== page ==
TUNIS, Tunisia

The Heart of Tunisia party on Monday denounced the dismissal of the Tunisian government and suspension of parliament by President Kais Saied as a “grave breach” of the constitution.

On Sunday, Saied dismissed the government of Prime Minister Hichem Mechichi, froze parliament and assumed the executive authority with the assistance of a new prime minister.

“The decisions taken by President Saied are a grave breach of the constitution,” the party’s parliamentary bloc said in a statement.

The party, which has 29 seats in the 217-member parliament, warned that Saied’s moves risk dragging Tunisia to the era of “one-man rule.”

The party reiterated its commitment to the rule of law and institutions, adding that it “respects electoral legitimacy and rejects any decision that contradicts its institutional outcomes.” It went on to call on all parties to address the “legitimate demands” of Tunisians and avoid “false political battles.”

The party called on the parliament to convene immediately and the prime minister “to assume his legitimate duties and to avoid creating a vacuum”, while urging the country’s security apparatus to “protect the state and its institutions, the values and principles of the republic, and ensure the security of the people.”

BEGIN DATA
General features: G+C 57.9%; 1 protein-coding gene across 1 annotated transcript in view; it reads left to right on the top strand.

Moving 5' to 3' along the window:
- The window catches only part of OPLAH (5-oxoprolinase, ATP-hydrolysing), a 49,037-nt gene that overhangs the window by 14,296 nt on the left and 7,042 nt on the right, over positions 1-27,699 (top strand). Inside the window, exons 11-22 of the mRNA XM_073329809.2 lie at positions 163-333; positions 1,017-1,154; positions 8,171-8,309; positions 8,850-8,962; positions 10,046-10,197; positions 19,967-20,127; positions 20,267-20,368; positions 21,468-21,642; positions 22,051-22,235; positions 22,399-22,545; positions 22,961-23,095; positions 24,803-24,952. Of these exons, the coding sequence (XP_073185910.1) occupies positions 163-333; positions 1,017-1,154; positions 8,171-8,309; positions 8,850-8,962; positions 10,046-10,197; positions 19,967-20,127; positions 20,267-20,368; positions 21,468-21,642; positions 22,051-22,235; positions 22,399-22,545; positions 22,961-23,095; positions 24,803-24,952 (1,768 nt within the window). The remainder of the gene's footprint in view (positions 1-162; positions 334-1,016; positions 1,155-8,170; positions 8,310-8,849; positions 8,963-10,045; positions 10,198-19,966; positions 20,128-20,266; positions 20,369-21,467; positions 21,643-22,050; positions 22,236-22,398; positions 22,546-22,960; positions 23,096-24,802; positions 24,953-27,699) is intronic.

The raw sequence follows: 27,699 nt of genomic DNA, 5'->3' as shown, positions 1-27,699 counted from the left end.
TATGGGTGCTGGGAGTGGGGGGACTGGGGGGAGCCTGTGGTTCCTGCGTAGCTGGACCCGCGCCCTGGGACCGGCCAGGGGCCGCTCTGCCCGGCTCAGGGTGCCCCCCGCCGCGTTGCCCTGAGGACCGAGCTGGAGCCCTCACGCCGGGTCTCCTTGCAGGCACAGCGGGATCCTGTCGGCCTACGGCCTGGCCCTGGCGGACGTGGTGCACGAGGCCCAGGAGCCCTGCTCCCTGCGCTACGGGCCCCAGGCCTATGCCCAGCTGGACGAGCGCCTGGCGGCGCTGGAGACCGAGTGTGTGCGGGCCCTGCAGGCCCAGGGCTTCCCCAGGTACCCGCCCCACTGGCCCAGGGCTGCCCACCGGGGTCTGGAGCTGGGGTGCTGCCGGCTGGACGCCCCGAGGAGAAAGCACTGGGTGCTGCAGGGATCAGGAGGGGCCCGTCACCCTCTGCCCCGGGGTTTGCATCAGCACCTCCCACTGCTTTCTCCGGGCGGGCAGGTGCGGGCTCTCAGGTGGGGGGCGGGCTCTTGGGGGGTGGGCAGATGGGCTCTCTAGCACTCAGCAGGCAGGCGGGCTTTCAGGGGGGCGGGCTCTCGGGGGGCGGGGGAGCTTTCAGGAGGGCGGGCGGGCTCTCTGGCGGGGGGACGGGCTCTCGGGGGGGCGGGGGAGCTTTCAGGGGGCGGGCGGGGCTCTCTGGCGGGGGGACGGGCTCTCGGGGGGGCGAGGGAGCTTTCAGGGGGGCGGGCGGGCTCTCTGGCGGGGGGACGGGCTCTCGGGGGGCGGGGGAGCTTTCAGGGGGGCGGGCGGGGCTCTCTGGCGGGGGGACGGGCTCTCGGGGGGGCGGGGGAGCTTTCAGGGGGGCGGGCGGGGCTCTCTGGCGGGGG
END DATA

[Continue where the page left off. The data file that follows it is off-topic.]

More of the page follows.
On Sunday, Parliament Speaker Rached Ghannouchi described Saied’s moves as nothing but a “full-fledged coup” against the Tunisian constitution, revolution, and freedoms in the country.

Soldiers deployed at parliament prevented Ghannouchi and accompanying lawmakers from entering the building.

Tunisia has been gripped by a deep crisis since Jan. 16, when Mechichi announced a cabinet reshuffle but Saied refused to hold a ceremony to swear in the new ministers. Tunisia also faces an unprecedented spread of the COVID-19 strains in most states, causing a rapid spread of the virus.

Tunisia is seen as the only Arab country that succeeded in carrying out a democratic transition among other Arab countries that also witnessed popular revolutions that toppled the ruling regimes, including Egypt, Libya, and Yemen.

*Writing by Ibrahim Mukhtar in Ankara

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